Black History Month 20 for 20: Robert Townsend - The Forgotten Man
Monday January 30th I was shooting the shit on Twitter as usual, and turned my attention to the love I have for Master P. My friend Courtney with a K inspired me to start this series (as you can see below). For every weekday in February, I will profile Black persons in celebration of Black History Month. #BHM20for20 Why only 20? Y’all too busy sinning on the weekend to read (I’m joking but not really). Thank you Kourtnee.
“Can’t nobody sang like Eddie Kane Jr.!” – Eddie Kane Jr.
When you think of ole Eddie Kane Jr., you better think of Robert Townsend, who along with his mentee/partner Keenen Ivory Wayans wrote The Five Heartbeats. The irony of it all is that Robert Townsend is usually somehow excluded or forgotten when people mention legendary Black comedians. From stand-up to the silver screen, Townsend has been a player on the scene for over 35 years.
Hailing from Chicago, IL aka “da crib” as my Chicago boys say, Robert Townsend’s legacy goes back to the cult classic Cooley High where he had a cameo as a basketball player. After appearing in several films from ’75 to ’86, Townsend hit it big by writing, starring & producing Hollywood Shuffle. A short 8 months later, Townsend directing the absolutely LEGENDARY stand-up film Eddie Murphy Raw starring Eddie Murphy, who happened to beat out Townsend for a spot on the Saturday Night Live cast for the ’80-‘81 season. That makes Eddie Murphy a real one forever for recognizing just how fucking talented Robert Townsend was when he was getting overlooked. Townsend then starred alongside the GOAT Denzel Washington in 1989’s The Mighty Quinn, however it was the aforementioned The Five Heartbeats that cemented Townsend’s legacy as one of the most versatile Black comedians in history.
WE (and you know who I mean when I say WE) all know what The Five Heartbeats mean to US as a community. Even if unintentionally funny, The Five Heartbeats is one of those films WE all stop doing what WE are doing to watch, and it was written (along with Keenen Ivory Wayans), produced, and starred Robert Townsend. He then followed this up by again writing, producing and starring in The Meteor Man. Say what you want about the film itself, but it was a bold leap of faith by Townsend to give US a Black superhero comedy. Also, who can forget the Golden Lords?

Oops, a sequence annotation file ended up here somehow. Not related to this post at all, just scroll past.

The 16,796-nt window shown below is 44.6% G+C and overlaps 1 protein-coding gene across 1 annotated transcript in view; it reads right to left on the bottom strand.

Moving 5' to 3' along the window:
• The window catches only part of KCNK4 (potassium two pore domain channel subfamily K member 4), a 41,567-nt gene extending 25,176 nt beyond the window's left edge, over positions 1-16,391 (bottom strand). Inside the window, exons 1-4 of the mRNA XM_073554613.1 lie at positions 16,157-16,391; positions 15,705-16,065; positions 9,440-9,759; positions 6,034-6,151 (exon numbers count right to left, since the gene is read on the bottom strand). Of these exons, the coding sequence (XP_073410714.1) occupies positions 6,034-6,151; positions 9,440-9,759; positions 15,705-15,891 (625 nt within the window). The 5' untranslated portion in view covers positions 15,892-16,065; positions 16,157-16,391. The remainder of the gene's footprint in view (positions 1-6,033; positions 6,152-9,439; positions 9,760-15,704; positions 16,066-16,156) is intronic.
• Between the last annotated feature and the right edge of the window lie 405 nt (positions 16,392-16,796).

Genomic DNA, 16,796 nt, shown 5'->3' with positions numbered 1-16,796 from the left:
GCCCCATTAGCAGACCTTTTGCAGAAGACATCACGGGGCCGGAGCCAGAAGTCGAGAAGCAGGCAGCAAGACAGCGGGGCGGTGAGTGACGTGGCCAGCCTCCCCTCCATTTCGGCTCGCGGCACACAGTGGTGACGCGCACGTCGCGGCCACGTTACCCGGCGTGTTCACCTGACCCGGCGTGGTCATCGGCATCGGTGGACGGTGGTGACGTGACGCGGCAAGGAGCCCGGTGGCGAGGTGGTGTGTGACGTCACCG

Robert Townsend then ventured off into TV with the family sitcom The Parent ‘Hood, which also always gets forgotten when we discuss Black sitcoms of the ‘90’s. Listen, I disliked Michael’s extension braids just as much as everyone else but are we really just going to act like we didn’t all have a thing for Zaria? I know we all follow Reagan Gomez-Preston on social media now so it might be embarrassing to admit but I had a thing for Zaria. The show was one for Black families to enjoy together, and honestly helped Black parents in the ‘90’s understand, and speak to their children with some of the issues the show covered.
In 1997 Townsend directed B*A*P*S was a bold to say the least but Halle Berry was in it, and there is no complaining from me when I get to see Halle Berry. Holiday Heart is another film that was directed by Townsend, and for a time you couldn’t turn the channel to BET without seeing Ving Rhames in drag, and Alfre Woodard as a crackhead. Again, I ask that you don’t lie to yourself because we ALL loved the Townsend directed Carmen: A Hip Hopera starring Queen Beyoncé.
Robert Townsend is a legend, and his versatility plus his ability to multitask while creating classics for US is nothing short of amazing, and this is just a piece of the appreciation he deserves. Thank you Robert Townsend, WE haven’t forgotten you.
See y’all back here on Monday, and please remember to moisturize this weekend. Now get off lawn.